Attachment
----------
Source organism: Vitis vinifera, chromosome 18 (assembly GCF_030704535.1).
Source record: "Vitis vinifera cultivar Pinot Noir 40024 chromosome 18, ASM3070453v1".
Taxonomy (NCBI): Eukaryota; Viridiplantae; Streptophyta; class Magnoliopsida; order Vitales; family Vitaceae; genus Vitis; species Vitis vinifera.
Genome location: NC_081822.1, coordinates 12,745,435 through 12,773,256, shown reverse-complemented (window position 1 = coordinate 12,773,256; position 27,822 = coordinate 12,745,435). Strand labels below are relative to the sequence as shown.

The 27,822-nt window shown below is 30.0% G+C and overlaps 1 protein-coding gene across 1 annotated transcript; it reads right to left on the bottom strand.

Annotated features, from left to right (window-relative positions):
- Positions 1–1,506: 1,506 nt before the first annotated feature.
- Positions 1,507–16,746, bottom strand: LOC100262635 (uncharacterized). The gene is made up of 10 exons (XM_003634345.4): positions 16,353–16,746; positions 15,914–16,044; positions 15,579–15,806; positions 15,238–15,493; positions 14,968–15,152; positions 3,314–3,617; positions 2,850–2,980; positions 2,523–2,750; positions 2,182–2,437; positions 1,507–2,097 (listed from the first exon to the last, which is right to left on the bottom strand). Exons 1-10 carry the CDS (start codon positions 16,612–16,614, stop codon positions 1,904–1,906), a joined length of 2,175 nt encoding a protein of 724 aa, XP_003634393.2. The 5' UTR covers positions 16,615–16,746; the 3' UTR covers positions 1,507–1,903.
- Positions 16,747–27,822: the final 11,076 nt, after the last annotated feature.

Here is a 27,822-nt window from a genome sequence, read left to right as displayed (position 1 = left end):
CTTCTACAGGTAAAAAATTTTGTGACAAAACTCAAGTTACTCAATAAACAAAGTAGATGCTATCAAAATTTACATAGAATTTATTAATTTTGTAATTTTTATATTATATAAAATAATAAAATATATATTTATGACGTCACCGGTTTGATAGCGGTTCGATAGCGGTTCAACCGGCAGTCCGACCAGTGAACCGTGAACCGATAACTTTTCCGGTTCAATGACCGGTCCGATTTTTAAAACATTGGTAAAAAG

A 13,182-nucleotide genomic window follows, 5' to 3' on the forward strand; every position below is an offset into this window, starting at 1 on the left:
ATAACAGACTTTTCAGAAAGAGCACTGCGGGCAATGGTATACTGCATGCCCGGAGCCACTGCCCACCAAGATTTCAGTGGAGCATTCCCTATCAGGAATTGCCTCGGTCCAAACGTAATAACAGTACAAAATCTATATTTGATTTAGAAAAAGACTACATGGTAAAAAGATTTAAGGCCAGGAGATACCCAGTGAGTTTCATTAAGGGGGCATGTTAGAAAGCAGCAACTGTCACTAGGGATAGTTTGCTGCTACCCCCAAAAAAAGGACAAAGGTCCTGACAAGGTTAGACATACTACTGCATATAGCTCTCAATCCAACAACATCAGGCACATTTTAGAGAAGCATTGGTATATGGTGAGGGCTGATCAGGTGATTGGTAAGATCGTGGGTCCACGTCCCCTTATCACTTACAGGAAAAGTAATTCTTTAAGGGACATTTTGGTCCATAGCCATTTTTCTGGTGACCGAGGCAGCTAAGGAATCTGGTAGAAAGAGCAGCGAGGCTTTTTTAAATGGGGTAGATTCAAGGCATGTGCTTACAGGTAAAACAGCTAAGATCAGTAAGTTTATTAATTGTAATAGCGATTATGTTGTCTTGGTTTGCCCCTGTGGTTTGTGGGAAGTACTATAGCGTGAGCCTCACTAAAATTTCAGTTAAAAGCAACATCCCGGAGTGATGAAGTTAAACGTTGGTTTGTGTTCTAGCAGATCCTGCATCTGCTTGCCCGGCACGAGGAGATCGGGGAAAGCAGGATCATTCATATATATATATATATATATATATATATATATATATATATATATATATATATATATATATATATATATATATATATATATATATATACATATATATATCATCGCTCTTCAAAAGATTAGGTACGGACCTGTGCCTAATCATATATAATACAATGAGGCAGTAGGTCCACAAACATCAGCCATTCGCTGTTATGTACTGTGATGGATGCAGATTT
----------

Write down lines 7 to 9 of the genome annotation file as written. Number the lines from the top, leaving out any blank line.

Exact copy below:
- Positions 1–1,506: 1,506 nt before the first annotated feature.
- Positions 1,507–16,746, bottom strand: LOC100262635 (uncharacterized). The gene is made up of 10 exons (XM_003634345.4): positions 16,353–16,746; positions 15,914–16,044; positions 15,579–15,806; positions 15,238–15,493; positions 14,968–15,152; positions 3,314–3,617; positions 2,850–2,980; positions 2,523–2,750; positions 2,182–2,437; positions 1,507–2,097 (listed from the first exon to the last, which is right to left on the bottom strand). Exons 1-10 carry the CDS (start codon positions 16,612–16,614, stop codon positions 1,904–1,906), a joined length of 2,175 nt encoding a protein of 724 aa, XP_003634393.2. The 5' UTR covers positions 16,615–16,746; the 3' UTR covers positions 1,507–1,903.
- Positions 16,747–27,822: the final 11,076 nt, after the last annotated feature.